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Below is the response filed by Dominique Strauss-Kahn this week in the lawsuit brought against him by Nafissatou Diallo. Defendant’s counterclaims – that is, his affirmative claims against Ms. Nafissatou – begin on page 8.  Specifically, his counterclaim is for damages arising from Ms. Diallo “knowingly and intentionally making a false report to law enforcement…

Read More Dominique Strauss-Kahn Strikes Back Against Hotel Maid

In Matter of Fermin-Perea v. Swarts, a New York Appellate Division, First Department panel held that it was error to revoke a driver’s license on the basis of a refusal to submit to a chemical test, where a field sobriety test conducted 25 minutes after the stop indicated, contrary to the information contained in the…

Read More Videotaped Field Sobriety Test Trumps Officer’s Observations; License Reinstated

As summer approaches, one’s thoughts naturally turn to summer-y things, like picnics, pools, barbecues, and, maybe, fireworks.  But, as we all know, fireworks (and similar devices) can be dangerous, and their use may result in serious injuries.  Worse, anyone suffering such injuries may be deprived of a legal remedy under a rule recently applied by…

Read More Decision to “Light Up Some Boom Booms” Precludes Recovery in Negligence

On May 4th, the Second Circuit Court of Appeals reinstated plaintiff Fedie Redd’s sexual harassment / hostile work environment claim against the New York State Division of Parole based on her allegations that a female supervisor, Sarah Washington, inappropriately touched her breasts.  The case is Redd v. New York State Division of Parole, 678 F.3d 166…

Read More Second Circuit Allows Sexual Harassment Claim, Based on Touching of Breasts, To Continue

In a Southern District of New York complaint, captioned Earl E. Brown v. AIG Investments and John P. Hornbostel, SDNY 12-cv-3243 (4/25/2012), plaintiff, an attorney, alleges claims of race discrimination and retaliation against AIG Global Asset Management Holdings Corp. and managing director John Hornbostel. Among other things, plaintiff asserts that Hornbostel made disparaging comments about African Americans,…

Read More Hey Hey Hey! “Fat Albert” & Other Comments Give Rise to Race Discrimination Lawsuit

Today the EEOC issued its Enforcement Guidance on the consideration of arrest and conviction records in employment decisions under Title VII of the Civil Rights Act of 1964. Unlike New York law, federal law does not specifically prohibit discrimination based on arrest or conviction records.  However, federal law does prohibit discrimination on the basis of…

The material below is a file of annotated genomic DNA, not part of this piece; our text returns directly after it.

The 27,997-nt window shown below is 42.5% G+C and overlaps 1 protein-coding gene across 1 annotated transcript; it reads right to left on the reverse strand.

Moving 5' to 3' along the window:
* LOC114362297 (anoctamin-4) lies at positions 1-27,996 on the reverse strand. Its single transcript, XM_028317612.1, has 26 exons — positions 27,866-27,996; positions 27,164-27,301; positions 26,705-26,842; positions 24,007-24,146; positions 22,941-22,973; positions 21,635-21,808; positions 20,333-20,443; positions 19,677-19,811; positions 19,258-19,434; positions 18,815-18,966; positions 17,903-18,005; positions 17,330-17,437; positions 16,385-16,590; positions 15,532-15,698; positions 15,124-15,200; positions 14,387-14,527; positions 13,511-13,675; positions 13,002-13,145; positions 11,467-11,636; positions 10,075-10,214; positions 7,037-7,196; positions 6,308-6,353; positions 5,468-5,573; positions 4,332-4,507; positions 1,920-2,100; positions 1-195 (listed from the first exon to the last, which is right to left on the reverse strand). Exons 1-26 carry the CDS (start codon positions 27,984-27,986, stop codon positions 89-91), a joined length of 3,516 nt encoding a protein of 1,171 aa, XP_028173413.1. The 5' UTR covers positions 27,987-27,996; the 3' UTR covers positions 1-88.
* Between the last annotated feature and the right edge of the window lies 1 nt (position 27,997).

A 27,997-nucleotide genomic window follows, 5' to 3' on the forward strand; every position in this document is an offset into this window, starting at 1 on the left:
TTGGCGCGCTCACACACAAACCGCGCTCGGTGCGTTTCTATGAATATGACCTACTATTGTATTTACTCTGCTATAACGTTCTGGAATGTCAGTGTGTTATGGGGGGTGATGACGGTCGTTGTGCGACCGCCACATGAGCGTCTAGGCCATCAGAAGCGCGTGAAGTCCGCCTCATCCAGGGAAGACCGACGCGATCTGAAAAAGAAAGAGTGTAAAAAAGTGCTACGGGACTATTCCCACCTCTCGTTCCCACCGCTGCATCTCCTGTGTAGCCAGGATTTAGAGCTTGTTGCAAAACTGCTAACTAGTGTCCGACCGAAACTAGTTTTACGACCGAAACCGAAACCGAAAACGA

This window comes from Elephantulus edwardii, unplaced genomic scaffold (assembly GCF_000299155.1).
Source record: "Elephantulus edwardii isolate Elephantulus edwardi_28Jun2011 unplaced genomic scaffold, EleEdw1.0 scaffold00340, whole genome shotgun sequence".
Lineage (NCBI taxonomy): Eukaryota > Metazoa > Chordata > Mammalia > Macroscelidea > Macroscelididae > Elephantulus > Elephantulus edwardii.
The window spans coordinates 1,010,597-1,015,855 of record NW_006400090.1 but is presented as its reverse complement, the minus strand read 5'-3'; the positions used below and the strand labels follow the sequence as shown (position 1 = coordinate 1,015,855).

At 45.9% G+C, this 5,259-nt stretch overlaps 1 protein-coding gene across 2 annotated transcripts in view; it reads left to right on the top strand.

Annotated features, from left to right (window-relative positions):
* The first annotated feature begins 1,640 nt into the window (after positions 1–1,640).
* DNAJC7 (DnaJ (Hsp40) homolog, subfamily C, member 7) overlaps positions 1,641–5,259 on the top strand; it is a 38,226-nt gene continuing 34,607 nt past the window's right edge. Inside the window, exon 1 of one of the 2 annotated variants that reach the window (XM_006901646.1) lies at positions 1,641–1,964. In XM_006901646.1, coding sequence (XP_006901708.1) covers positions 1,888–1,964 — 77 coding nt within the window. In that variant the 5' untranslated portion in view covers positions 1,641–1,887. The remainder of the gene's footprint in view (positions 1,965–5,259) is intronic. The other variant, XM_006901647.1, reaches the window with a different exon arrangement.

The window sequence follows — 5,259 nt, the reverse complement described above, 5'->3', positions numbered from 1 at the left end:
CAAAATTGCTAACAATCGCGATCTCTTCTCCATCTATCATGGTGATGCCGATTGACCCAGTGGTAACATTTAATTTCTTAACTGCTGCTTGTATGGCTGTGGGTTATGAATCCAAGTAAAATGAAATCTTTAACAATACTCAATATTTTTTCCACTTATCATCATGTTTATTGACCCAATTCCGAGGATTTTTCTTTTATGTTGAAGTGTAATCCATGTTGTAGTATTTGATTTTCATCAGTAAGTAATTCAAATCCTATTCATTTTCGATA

Read More EEOC Issues Guidance on Employers’ Use of Arrest and Conviction Records Under Title VII

The EEOC recently issued a final rule amending the regulation (29 C.F.R. § 1625.7) governing the “reasonable factor other than age” (RFOA) defense in “disparate impact” cases brought under the Age Discrimination in Employment Act of 1967. The defense only applies in “disparate impact” cases and – in line with Supreme Court precedent – not…

Read More EEOC Issues Final Rule on the “Reasonable Factor Other Than Age” Defense to Disparate Impact Age Discrimination Claims Brought Under The ADEA

The New York Supreme Court decided, in Clark v. Allen & Overy LLP, that plaintiff Deidre Holmes Clark may continue to litigate, in New York, her claims arising from alleged harassment in defendant law firm Allen & Overy’s Moscow office. Executive Law §298-a[1] provides that the New York State Human Rights Law applies “to an…

Read More Plaintiff May Continue Claims in NY Arising From Harassment in Russia

In a decision issued on March 29, 2012, the Appellate Division, First Department, held in Ortega v. City of New York that, in a Labor Law § 240(1) case – here, arising from plaintiff’s use of a “tremie rack” (example pictured) – “a plaintiff is not required to demonstrate that the injury was foreseeable, except…

Read More Labor Law § 240(1) Does Not Require Plaintiff To Show That His Injury Was Foreseeable Except In Case Involving the Collapse of a Permanent Structure

In a March 22, 2012 opinion (authored by Judge Ralph Winter), the Second Circuit held, in Cuff v. Valley Central School District et al., that the defendant school did not violate a student’s First Amendment rights by suspending him for six days after he created a crayon drawing in which he expressed his desire to…

Read More 2d Circuit Upholds Suspension of 10-Year Old Who Expressed Desire to Blow Up School